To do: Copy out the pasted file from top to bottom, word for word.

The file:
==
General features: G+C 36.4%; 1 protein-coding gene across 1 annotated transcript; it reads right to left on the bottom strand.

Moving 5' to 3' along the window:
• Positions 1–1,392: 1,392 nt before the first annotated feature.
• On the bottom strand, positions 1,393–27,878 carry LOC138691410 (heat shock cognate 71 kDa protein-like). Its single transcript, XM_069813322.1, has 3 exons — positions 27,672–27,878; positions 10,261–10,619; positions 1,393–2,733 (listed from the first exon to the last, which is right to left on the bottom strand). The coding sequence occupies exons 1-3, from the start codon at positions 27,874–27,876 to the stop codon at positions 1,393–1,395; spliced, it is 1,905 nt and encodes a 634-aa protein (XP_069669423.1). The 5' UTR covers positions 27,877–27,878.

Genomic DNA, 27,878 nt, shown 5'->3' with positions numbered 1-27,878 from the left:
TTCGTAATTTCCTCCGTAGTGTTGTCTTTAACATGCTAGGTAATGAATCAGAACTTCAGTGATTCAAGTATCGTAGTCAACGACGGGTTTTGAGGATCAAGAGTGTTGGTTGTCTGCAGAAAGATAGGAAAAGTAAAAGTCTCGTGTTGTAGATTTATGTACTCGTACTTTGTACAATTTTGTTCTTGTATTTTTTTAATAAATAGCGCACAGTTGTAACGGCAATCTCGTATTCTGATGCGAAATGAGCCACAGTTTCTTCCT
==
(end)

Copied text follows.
General features: G+C 36.4%; 1 protein-coding gene across 1 annotated transcript; it reads right to left on the bottom strand.

Moving 5' to 3' along the window:
• Positions 1–1,392: 1,392 nt before the first annotated feature.
• On the bottom strand, positions 1,393–27,878 carry LOC138691410 (heat shock cognate 71 kDa protein-like). Its single transcript, XM_069813322.1, has 3 exons — positions 27,672–27,878; positions 10,261–10,619; positions 1,393–2,733 (listed from the first exon to the last, which is right to left on the bottom strand). The coding sequence occupies exons 1-3, from the start codon at positions 27,874–27,876 to the stop codon at positions 1,393–1,395; spliced, it is 1,905 nt and encodes a 634-aa protein (XP_069669423.1). The 5' UTR covers positions 27,877–27,878.

Genomic DNA, 27,878 nt, shown 5'->3' with positions numbered 1-27,878 from the left:
TTCGTAATTTCCTCCGTAGTGTTGTCTTTAACATGCTAGGTAATGAATCAGAACTTCAGTGATTCAAGTATCGTAGTCAACGACGGGTTTTGAGGATCAAGAGTGTTGGTTGTCTGCAGAAAGATAGGAAAAGTAAAAGTCTCGTGTTGTAGATTTATGTACTCGTACTTTGTACAATTTTGTTCTTGTATTTTTTTAATAAATAGCGCACAGTTGTAACGGCAATCTCGTATTCTGATGCGAAATGAGCCACAGTTTCTTCCT